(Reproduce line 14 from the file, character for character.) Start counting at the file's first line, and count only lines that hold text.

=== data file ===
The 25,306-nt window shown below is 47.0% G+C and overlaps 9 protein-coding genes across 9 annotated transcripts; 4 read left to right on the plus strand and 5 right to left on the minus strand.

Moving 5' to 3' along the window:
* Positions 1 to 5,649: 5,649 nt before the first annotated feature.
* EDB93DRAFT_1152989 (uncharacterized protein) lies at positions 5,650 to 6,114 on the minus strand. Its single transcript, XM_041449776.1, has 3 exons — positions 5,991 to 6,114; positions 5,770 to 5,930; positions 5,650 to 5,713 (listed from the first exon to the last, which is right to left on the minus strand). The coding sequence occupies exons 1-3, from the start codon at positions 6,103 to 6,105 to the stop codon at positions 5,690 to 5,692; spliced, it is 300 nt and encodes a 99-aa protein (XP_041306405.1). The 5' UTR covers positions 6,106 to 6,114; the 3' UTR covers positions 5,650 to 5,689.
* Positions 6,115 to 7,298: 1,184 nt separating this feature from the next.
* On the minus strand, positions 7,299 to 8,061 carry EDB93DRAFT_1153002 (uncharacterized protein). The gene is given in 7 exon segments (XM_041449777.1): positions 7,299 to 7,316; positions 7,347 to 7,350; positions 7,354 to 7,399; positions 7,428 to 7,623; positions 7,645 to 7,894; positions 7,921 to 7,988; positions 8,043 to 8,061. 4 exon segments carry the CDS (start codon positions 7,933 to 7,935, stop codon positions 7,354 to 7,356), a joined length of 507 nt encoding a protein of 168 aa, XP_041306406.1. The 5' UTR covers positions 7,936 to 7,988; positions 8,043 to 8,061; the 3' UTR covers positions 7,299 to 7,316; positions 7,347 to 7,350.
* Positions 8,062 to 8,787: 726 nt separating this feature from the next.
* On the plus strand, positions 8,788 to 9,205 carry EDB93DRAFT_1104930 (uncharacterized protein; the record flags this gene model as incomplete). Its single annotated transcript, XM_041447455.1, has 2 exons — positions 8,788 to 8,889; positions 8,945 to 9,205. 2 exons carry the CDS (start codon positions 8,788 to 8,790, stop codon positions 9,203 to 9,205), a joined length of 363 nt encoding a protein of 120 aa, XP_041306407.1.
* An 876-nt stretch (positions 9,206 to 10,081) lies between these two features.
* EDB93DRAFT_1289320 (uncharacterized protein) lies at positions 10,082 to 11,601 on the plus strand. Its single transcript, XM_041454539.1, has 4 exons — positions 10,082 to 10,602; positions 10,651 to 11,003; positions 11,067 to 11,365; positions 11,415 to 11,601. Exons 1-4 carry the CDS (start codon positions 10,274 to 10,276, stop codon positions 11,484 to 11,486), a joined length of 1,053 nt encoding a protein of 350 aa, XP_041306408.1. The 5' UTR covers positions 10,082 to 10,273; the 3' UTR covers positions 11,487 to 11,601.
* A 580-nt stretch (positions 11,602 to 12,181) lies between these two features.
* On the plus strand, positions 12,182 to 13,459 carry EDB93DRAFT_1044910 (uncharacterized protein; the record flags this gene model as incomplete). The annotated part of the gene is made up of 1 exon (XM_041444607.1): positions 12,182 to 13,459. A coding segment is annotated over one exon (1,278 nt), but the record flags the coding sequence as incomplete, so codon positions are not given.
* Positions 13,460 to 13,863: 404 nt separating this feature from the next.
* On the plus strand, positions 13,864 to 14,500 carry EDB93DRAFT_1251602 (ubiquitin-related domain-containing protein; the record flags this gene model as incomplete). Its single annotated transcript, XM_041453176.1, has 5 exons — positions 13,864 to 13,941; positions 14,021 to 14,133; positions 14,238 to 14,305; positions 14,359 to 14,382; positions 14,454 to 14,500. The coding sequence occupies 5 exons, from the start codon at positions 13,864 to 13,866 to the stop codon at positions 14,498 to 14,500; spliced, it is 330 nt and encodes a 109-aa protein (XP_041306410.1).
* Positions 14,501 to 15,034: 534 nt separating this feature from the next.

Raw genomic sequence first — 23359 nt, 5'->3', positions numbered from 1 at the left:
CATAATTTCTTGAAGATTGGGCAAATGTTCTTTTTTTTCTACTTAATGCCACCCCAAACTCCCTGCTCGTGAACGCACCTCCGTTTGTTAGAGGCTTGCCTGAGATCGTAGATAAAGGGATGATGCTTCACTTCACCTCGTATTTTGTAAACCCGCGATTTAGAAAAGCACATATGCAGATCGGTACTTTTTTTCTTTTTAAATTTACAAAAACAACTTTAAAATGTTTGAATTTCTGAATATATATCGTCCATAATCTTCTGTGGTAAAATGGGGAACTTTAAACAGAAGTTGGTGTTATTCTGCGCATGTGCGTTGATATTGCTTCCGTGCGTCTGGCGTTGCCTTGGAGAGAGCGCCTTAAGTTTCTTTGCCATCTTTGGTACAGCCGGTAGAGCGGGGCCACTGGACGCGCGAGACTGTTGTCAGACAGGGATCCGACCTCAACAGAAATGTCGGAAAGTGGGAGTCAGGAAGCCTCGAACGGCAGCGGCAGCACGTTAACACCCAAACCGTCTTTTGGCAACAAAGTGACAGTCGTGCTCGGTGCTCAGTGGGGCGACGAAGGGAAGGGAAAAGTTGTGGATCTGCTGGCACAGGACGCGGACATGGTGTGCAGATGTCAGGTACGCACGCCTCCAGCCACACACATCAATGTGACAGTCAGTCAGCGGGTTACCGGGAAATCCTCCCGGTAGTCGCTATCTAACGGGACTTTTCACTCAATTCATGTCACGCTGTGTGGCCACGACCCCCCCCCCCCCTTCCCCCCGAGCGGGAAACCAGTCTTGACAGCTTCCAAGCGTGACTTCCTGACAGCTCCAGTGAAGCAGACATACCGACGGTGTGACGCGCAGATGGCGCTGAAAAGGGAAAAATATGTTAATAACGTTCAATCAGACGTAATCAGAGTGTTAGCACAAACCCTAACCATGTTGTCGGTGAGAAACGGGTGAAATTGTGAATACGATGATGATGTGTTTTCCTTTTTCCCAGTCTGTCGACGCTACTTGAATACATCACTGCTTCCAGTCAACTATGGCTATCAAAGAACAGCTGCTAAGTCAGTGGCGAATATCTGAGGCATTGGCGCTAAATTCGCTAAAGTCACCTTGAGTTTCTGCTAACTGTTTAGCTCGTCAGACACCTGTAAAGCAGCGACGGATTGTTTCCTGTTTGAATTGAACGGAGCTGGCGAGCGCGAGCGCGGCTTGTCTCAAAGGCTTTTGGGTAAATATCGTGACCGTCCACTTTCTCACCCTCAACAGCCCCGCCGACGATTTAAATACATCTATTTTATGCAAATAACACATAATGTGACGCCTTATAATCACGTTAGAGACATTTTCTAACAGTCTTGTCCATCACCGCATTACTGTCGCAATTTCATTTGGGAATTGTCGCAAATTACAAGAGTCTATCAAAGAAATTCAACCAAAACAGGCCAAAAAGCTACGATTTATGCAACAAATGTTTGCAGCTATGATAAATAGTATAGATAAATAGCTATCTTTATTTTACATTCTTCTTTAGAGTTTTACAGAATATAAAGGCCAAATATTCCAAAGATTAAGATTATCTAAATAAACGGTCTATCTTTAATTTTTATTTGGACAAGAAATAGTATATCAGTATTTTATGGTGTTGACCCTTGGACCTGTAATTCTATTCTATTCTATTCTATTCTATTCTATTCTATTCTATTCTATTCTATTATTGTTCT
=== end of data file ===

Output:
* On the plus strand, positions 13,864 to 14,500 carry EDB93DRAFT_1251602 (ubiquitin-related domain-containing protein; the record flags this gene model as incomplete). Its single annotated transcript, XM_041453176.1, has 5 exons — positions 13,864 to 13,941; positions 14,021 to 14,133; positions 14,238 to 14,305; positions 14,359 to 14,382; positions 14,454 to 14,500. The coding sequence occupies 5 exons, from the start codon at positions 13,864 to 13,866 to the stop codon at positions 14,498 to 14,500; spliced, it is 330 nt and encodes a 109-aa protein (XP_041306410.1).